When Sci-Fi Writers Quibble

A short while ago, John Scalzi had a post in his blog about the book Mirrored Heavens, in which there was much bantering by readers about regarding the ability of Russia to regain “superpower” status. While that was all entertaining, I felt it missed the point, and asked about whether it made sense to militarize space in a case where we’ve moved on to Fourth Generation Warfare (4GW). The author of the book, David Williams, responded to that question (poorly worded as it was) in his blog. And now I feel the need to respond here.

For those who don’t have any knowledge about 4GW, we can rewind a bit.

In the beginning there was first-generation war (obviously), and this involved the tactics of line and column, which came about after the Thirty Years’ War. During this time, the waging of war became the exclusive right of the nation-state, rather than powerful nobles, associations, or leagues. To summarize, it created a framework to keep war “orderly”…

Second generation warfare grew out of technology — specifically, the breech-loading weapons that allowed for faster rates of fire. Conducting warfare in line and column after the introduction of this technology would be the same as marching your troops into a meat grinder. This generation lasted up to, and into, World War II. While it does focus on battle lines, those lines are more defined by the overall placement of units on map, rather than moving individual troops in column and line formation. Many elements of second generation warfare, including indirect fire (artillery), recon, concealment/camouflage, and improved communications, survive into the later generations of warfare.

The third generation of war grew out of the German blitzkrieg tactics of World War II, and places an emphasis on speed and surprise, striking at an enemy not just along the battlefront, but in-depth throughout his formations. The purpose is to collapse the enemy’s ability to fight by creating chaos — where previous generations put more of an emphasis on centralization and attempting to bring order to the act of war, 3GW reverses that course: start hitting your opponent everwhere and you force yourself into his decision cycle deeply enough, and his actions are “obsolete” when compared to the actual situation. The ground war phase of the first Gulf War is a perfect example of this — after roughly 30 days of air bombardment, the Iraqi forces were already in disarray. Schwartzkopf’s “end around” maneuver by moving all his forces to the northwest while leaving the Marines to invade Kuwait was an act that allowed him to flank the whole of the Iraqi army and cut them to pieces without them having any knowledge as to what was happening to them. (Read the general’s account of the war and you’ll discover that the Iraqis were not only beat, but they had no idea just how bad the situation had become.)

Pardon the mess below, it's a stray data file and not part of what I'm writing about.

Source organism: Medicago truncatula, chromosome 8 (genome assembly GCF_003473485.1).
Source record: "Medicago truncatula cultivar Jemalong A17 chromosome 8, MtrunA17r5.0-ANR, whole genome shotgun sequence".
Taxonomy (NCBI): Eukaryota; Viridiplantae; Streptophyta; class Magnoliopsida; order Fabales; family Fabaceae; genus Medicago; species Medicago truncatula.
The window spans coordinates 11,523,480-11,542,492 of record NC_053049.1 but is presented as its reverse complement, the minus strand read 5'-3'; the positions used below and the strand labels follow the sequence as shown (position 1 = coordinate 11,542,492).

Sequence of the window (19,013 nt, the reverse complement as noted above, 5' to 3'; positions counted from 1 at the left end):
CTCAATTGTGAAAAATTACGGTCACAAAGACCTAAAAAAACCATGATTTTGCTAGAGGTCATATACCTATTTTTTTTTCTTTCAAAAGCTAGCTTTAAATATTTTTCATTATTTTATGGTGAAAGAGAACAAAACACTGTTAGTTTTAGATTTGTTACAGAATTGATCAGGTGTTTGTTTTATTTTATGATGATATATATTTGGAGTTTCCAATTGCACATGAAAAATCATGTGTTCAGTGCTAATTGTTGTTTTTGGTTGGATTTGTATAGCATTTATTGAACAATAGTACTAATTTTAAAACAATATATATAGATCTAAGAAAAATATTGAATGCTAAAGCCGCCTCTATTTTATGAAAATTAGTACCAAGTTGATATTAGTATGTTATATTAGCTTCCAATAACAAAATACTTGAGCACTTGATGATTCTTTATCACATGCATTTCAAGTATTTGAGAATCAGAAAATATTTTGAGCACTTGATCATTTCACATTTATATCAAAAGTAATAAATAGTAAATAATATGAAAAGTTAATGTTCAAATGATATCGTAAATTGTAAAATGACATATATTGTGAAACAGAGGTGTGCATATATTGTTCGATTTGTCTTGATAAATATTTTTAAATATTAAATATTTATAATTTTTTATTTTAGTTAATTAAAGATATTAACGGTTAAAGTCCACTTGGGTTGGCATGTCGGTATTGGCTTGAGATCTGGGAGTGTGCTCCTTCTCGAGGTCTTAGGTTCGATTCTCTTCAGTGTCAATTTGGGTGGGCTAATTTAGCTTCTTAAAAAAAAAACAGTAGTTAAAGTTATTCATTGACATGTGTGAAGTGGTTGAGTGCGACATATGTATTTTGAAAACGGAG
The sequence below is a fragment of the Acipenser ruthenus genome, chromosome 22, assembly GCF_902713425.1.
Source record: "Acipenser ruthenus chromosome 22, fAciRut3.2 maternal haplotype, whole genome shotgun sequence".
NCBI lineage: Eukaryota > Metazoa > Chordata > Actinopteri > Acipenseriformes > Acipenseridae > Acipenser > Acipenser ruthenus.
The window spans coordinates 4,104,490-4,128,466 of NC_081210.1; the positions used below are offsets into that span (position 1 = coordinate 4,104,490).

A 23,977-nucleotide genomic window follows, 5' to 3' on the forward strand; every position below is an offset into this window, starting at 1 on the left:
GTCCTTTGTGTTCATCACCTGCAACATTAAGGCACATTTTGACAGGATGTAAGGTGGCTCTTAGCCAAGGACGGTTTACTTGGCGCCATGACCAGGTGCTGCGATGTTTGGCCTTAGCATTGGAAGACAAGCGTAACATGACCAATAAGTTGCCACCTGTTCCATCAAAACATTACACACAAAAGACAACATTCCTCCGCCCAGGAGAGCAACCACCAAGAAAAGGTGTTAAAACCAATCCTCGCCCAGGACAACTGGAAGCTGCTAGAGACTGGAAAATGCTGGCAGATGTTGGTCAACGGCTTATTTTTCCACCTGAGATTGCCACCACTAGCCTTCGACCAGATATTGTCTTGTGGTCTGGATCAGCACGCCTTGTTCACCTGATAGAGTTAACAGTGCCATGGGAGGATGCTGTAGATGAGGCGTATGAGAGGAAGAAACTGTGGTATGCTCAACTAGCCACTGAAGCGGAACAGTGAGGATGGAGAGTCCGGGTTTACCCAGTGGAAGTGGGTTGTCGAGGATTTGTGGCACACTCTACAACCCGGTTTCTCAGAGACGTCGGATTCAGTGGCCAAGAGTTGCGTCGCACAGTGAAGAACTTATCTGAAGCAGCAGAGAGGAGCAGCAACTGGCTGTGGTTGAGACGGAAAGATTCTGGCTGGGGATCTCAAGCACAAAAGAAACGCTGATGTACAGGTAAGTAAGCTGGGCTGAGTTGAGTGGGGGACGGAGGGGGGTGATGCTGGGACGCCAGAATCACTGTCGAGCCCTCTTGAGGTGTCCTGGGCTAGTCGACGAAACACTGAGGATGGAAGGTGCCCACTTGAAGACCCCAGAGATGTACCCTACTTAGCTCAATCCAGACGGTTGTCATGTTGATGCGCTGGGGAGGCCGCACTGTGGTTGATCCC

So what, then is fourth-generation warfare (4GW)? Simply put, this is the action of small non-governmental groups against nation-states, in which the small organizations engage in 3GW tactics to engage in a psychological operation against the nation-state. Flying a couple of airliners into World Trade Centers, for example. The actions we’re seeing in post-invasion Iraq also amount to 4GW.

There are those who debate whether 4GW even really exists, preferring to refer to it as terrorism or merely insurgencies. I prefer to think of it as a new generation of warfare, and one that cannot be fought via 3GW methodologies, as we are currently trying to do in Iraq.

My political leanings and opinions aside, the real question is how do you predict what 5GW will look like? David seems to be under the opinion, and I could be totally misinterpreting him (this is the Internet, after all), that 5GW will be much like 3GW, only with more space-based platforms and very-prevalent UAVs (like the Predator drones). His line of thinking is that 5GW will force the non-governmental organizations (such as al-Qaeda) to remain small and that their abilities to operate will be heavily hindered by 5GW technologies.

This is where I am forced to disagree. In Iraq, we can see how 3GW is not up to the task of fighting a 4GW conflict. Merely expanding our capabilities does nothing to tip the balance of the equation, as no force-multiplier will be good enough to compensate for basic human ingenuity and determination, and any application of advanced technology that can eradicate enemy resistance is likely to be so horrific a weapon as to ensure that it’ll be used once, if ever.

So where does the future of war go from here? Well, in my mind, future wars will be a 1GW/3GW hybrid, in which military actions will be undertaken by not only nation-states, but non-governmental organizations (*cough*Blackwater*cough*), using 3GW tactics to strike in-depth throughout an opponent’s social and political (as well as military) structures. And while space-based platforms are likely to continue to exist in future conflicts, I cannot see a full militarization of circumlunar space as a method of obtaining military superiority when fighting small NGOs.

Of course, I’m still waiting on Amazon to deliver David’s book to me, so I suspect there’ll be more discussion to follow.

Where do you think the future of war is going?

Image Credits: Jonas de Ro/Creative Commons Attribution-Share Alike 3.0 Unported.